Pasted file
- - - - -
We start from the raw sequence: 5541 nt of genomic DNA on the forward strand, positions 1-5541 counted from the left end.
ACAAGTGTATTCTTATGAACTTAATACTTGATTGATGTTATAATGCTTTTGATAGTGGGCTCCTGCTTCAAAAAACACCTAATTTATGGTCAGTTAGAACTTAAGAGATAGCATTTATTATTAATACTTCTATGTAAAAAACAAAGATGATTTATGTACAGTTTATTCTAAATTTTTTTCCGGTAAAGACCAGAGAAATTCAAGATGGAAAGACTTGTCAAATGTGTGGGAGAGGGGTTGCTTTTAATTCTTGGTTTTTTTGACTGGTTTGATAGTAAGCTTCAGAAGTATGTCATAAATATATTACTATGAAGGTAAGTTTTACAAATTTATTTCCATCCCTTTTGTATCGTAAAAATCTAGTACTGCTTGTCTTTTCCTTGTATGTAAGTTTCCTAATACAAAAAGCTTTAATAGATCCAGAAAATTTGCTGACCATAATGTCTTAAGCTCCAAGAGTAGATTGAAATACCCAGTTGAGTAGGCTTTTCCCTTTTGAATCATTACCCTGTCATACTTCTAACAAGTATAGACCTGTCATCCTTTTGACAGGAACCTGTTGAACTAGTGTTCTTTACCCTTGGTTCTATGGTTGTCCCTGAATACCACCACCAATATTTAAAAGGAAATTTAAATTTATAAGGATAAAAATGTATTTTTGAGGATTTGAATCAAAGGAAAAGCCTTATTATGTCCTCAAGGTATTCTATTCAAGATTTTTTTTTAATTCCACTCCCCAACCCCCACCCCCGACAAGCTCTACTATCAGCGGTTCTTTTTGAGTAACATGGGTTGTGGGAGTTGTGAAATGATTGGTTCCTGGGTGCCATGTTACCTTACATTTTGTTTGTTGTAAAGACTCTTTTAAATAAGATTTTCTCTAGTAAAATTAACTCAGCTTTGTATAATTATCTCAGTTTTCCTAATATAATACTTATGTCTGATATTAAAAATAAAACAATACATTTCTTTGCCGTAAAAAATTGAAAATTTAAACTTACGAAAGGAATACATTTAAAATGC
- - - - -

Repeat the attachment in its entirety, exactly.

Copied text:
We start from the raw sequence: 5541 nt of genomic DNA on the forward strand, positions 1-5541 counted from the left end.
ACAAGTGTATTCTTATGAACTTAATACTTGATTGATGTTATAATGCTTTTGATAGTGGGCTCCTGCTTCAAAAAACACCTAATTTATGGTCAGTTAGAACTTAAGAGATAGCATTTATTATTAATACTTCTATGTAAAAAACAAAGATGATTTATGTACAGTTTATTCTAAATTTTTTTCCGGTAAAGACCAGAGAAATTCAAGATGGAAAGACTTGTCAAATGTGTGGGAGAGGGGTTGCTTTTAATTCTTGGTTTTTTTGACTGGTTTGATAGTAAGCTTCAGAAGTATGTCATAAATATATTACTATGAAGGTAAGTTTTACAAATTTATTTCCATCCCTTTTGTATCGTAAAAATCTAGTACTGCTTGTCTTTTCCTTGTATGTAAGTTTCCTAATACAAAAAGCTTTAATAGATCCAGAAAATTTGCTGACCATAATGTCTTAAGCTCCAAGAGTAGATTGAAATACCCAGTTGAGTAGGCTTTTCCCTTTTGAATCATTACCCTGTCATACTTCTAACAAGTATAGACCTGTCATCCTTTTGACAGGAACCTGTTGAACTAGTGTTCTTTACCCTTGGTTCTATGGTTGTCCCTGAATACCACCACCAATATTTAAAAGGAAATTTAAATTTATAAGGATAAAAATGTATTTTTGAGGATTTGAATCAAAGGAAAAGCCTTATTATGTCCTCAAGGTATTCTATTCAAGATTTTTTTTTAATTCCACTCCCCAACCCCCACCCCCGACAAGCTCTACTATCAGCGGTTCTTTTTGAGTAACATGGGTTGTGGGAGTTGTGAAATGATTGGTTCCTGGGTGCCATGTTACCTTACATTTTGTTTGTTGTAAAGACTCTTTTAAATAAGATTTTCTCTAGTAAAATTAACTCAGCTTTGTATAATTATCTCAGTTTTCCTAATATAATACTTATGTCTGATATTAAAAATAAAACAATACATTTCTTTGCCGTAAAAAATTGAAAATTTAAACTTACGAAAGGAATACATTTAAAATGC